Got you! DNA test collars George Griffith







Liverpool Landing Stage, 1864. George Griffith's home town.  Print by W G Herdman.

I don’t suppose this is a record, but a power-boost from my recent dna test results enable me to nail my ancestor George Griffith within four days of them being posted online.  I was able to pick him up in the paper record, but it could not be proven without the aid of the dna test. 

I received my results last Sunday evening.  My first inkling that the results had been posted was an email in my inbox from Carol Wilkes, a second cousin on my father’s side of the family.  She very kindly pinpointed each of her (and my) relations which appeared at the top of my results list.  Using the buttons provided at FTDNA to separate the results into two camps – those in common with that Carol on my dad's side, and those not in common, I could identify which side of the family my other  results came from.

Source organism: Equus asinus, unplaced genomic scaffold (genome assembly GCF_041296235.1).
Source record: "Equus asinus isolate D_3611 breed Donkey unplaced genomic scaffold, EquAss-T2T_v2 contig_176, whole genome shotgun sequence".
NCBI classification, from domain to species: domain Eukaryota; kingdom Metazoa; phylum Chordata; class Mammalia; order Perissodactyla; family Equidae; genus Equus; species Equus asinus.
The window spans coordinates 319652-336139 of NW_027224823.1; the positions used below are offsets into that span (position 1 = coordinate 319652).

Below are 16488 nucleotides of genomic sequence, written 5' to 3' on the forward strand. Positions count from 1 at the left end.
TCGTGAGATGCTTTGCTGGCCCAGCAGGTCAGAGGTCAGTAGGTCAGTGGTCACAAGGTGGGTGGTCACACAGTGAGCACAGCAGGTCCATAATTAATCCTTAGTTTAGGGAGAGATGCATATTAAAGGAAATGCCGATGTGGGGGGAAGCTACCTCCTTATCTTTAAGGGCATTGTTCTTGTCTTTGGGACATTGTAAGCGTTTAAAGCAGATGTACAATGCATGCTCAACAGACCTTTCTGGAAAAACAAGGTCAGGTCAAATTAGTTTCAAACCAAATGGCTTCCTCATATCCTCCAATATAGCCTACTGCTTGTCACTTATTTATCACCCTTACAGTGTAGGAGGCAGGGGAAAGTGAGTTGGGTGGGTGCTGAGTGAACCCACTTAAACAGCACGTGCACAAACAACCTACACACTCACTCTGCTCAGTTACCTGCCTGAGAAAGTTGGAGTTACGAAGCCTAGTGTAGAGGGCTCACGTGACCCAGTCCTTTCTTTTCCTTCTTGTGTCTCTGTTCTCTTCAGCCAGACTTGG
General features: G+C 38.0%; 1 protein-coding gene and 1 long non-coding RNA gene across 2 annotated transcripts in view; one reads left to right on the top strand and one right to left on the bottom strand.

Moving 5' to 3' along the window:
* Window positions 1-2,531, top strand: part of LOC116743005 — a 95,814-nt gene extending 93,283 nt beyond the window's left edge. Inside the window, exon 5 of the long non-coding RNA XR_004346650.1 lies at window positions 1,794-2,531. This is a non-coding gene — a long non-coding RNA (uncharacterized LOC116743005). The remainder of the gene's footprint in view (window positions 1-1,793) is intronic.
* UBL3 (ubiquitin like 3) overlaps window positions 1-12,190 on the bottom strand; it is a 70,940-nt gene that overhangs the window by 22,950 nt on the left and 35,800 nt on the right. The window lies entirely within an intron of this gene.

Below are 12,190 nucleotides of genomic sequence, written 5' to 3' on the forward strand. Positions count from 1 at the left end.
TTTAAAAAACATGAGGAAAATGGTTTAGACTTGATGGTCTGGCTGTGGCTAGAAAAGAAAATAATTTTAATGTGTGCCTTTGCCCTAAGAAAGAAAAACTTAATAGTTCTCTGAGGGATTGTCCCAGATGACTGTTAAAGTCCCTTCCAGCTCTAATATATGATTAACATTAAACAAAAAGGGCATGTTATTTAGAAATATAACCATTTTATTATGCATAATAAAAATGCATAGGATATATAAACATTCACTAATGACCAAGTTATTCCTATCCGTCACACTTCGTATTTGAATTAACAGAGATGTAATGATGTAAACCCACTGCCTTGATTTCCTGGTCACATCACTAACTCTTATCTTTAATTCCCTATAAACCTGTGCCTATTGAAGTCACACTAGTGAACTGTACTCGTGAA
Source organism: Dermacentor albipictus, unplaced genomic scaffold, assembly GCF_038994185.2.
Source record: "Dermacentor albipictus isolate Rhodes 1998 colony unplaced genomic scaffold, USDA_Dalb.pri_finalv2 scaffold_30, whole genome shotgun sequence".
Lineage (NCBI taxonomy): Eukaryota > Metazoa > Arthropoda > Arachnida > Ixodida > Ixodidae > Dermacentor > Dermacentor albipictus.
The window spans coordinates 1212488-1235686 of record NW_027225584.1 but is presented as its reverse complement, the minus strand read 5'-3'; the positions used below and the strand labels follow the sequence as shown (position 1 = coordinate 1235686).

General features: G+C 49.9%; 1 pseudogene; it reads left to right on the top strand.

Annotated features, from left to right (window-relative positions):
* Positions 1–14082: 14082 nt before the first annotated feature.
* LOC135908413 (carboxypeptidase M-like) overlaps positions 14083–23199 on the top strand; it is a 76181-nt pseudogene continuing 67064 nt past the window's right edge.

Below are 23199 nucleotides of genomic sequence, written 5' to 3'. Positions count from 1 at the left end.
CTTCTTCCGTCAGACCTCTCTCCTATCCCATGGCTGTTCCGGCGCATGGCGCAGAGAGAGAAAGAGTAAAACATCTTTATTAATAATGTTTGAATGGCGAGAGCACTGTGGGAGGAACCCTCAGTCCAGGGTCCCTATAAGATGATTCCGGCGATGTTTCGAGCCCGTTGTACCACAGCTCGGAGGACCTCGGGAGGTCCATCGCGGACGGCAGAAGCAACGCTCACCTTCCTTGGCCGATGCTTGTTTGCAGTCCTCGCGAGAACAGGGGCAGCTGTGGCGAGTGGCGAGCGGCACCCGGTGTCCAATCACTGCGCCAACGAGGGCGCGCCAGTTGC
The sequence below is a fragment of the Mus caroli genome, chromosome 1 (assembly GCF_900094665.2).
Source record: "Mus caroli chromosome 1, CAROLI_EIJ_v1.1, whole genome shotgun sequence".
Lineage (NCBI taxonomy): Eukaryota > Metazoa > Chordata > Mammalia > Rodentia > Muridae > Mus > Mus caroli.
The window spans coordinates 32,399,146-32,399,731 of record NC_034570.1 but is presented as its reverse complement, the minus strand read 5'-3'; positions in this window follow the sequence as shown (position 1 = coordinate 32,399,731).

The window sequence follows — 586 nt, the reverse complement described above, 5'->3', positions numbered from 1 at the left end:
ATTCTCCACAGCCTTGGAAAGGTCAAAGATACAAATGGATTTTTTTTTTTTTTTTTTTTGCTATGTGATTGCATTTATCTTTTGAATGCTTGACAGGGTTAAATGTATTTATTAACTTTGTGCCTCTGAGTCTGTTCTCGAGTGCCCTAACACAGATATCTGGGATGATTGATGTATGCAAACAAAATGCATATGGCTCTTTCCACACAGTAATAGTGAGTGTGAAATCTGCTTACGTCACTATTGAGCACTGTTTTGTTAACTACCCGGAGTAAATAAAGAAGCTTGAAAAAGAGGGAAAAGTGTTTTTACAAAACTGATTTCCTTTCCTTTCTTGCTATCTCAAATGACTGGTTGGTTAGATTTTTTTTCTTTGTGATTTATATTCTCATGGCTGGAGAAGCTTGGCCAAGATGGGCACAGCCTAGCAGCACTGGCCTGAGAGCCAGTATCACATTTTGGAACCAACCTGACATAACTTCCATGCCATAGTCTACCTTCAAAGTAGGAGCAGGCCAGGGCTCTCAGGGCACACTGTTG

My Griffith match, Dennis Beeney, appeared quite high up in the list of matches, with 113 cMs and the longest block at 45 segments.   Using the “Not in common with” button on Carol Wilkes, I came up with a list of matches on my mother’s side of the family.  It was my great good fortune that at the top of that list was Graham Johnston, someone whom I knew to be a second cousin  from my mother’s maternal family. My Griffith match was not far behind him, but using the “in common with” button, he disappeared.  So he was not from my mother’s mother’s side of the family.  He had to be from my mother’s father’s side of the family where the Griffith line does occur. And he had Griffith in his list of  family names.  Perfect!